Monday, April 22, 2013

“It is easier to build strong children than to repair broken men.” –Frederick Douglass

This week in C2C, Dr. Veda Johnson gave a presentation on school-based health clinics. Her presentation was both fascinating and frustrating. The former because it is so inspiring to see the positive outcomes as a result of an effective strategy to bridge health and education; the latter because of the inability of our society to support such innovative strategies like school-based health clinics despite their positive impact not only on health outcomes of children, but on their educational attainment as well.

During Dr. Johnson’s presentation, she shared several quotes with us. One particular quote by Frederick Douglass really resonated with me – “It is easier to build strong children than to repair broken men.” When I read this quote, I immediately felt this sense of hope. Hope for the future; hope for our society, that we will strive toward building strong children; and hope for our generation, that we will see less broken men than generations past.

How, though, will I make an impact in public health so that I am helping to build strong children? It got me thinking about how the lessons I have learned in C2C will translate to my life and my career. How can I carry these unique reminders of what we need to do as public health practitioners to better serve our youth; to better connect health and education; to better foster a generation in which affordable health care and quality education truly are basic human rights?

Our last few minutes of class, we each wrote on a piece of paper how we will use our strengths to impact health and education in the future. One of my strengths is discipline, or the ability to infuse routine, structure, and order into all things I do. Accordingly, I wrote, “I will use my discipline to provide structure and focus to public health education programs.” But what does this actually mean? I hope that as my public health career unravels I find myself working within the intersections of health and education. I know that this is where my greatest passions will ignite and my work as a public health practitioner will be most effective.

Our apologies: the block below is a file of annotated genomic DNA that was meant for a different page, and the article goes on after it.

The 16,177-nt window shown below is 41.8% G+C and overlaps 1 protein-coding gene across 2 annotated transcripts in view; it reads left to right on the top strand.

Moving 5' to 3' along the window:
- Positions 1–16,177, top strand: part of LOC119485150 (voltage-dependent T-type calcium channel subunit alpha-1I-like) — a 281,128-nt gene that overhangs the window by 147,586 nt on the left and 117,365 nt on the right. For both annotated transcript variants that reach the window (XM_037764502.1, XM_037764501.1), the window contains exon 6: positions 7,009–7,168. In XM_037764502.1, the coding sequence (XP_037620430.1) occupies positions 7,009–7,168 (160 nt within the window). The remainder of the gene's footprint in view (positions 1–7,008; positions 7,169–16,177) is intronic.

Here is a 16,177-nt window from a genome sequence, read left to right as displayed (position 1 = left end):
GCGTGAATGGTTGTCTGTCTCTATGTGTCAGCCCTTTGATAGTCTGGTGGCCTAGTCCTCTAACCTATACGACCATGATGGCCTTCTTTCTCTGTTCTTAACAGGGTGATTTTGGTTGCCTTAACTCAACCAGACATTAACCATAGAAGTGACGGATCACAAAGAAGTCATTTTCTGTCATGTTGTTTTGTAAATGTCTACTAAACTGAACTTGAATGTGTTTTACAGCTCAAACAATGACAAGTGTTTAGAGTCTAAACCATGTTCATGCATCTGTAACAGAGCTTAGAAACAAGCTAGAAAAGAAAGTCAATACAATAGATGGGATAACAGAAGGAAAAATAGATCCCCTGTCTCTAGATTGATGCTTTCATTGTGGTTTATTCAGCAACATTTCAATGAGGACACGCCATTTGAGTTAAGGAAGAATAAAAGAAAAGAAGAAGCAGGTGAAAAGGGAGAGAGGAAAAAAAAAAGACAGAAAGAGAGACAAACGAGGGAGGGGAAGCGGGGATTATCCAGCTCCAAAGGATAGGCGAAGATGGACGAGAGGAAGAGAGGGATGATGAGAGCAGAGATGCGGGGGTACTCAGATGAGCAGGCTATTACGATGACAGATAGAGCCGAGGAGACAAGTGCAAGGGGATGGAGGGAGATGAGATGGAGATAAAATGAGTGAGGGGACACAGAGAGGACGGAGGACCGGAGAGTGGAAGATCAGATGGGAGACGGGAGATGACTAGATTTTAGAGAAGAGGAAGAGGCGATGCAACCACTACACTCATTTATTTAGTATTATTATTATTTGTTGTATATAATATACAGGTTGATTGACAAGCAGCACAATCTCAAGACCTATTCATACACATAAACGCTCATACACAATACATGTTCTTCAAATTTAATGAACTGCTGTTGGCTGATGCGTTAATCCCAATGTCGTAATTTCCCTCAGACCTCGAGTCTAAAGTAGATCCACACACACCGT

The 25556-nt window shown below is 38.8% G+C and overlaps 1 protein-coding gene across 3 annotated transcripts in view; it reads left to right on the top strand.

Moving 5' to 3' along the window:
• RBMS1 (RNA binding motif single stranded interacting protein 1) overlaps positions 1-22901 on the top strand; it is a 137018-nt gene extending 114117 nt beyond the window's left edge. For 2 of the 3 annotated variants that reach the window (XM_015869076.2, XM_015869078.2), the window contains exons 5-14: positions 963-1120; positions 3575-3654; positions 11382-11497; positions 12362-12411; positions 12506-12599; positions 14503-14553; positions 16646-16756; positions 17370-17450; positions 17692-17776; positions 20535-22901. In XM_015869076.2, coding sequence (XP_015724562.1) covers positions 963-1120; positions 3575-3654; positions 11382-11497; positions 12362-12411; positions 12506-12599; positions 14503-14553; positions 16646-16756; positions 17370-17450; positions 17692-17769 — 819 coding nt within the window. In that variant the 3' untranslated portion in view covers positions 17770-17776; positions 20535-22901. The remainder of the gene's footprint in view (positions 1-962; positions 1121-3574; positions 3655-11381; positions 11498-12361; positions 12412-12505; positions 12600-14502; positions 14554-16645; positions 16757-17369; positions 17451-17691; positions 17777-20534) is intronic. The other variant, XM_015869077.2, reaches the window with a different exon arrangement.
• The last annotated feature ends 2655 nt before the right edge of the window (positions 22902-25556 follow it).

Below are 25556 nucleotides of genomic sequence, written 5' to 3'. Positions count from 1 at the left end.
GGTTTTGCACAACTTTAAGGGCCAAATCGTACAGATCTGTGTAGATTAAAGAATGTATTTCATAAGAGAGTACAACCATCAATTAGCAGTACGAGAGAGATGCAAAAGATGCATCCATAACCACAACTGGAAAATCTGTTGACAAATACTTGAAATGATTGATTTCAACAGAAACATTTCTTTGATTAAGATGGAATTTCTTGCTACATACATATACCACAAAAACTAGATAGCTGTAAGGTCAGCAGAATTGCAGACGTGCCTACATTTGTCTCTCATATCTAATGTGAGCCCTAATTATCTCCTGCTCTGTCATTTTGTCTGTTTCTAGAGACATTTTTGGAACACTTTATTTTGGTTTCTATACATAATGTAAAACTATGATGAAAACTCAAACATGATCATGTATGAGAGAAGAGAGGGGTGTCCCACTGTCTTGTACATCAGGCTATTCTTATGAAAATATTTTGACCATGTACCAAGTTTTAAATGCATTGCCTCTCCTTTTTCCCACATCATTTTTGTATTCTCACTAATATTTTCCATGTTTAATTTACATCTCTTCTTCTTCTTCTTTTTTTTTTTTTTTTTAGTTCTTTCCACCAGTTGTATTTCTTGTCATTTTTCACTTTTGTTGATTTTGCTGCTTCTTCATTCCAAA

-Logan Kirsch

Saturday, April 13, 2013

Don’t cry because it’s over, smile because it happened. - Dr. Seuss

Originally, I planned to write a blog post about teaching my second lesson plan in Molly’s classroom. After all, I did light a cigarette on school grounds to emphasize the dangers of smoking to the first graders. And I had a very good time doing it. However, teaching my last lesson also reminded me of the conversation Ariela initiated at the end of our last C2C class—How do you plan to say goodbye to the students?

Now, I should preference the rest of my post by saying that I hate goodbyes. I am the worst at saying goodbye, actually. I find it awkward and terribly hard. It just seems so weird to me. How can a person go from being so prevalent in your life (physically, I mean) to just completely gone? Therefore, I often choose the poor coping mechanism of avoidance to deal with goodbyes. I pretend we aren’t saying goodbye for a long period of time or forever. We are just saying goodbye like any other “see you later!”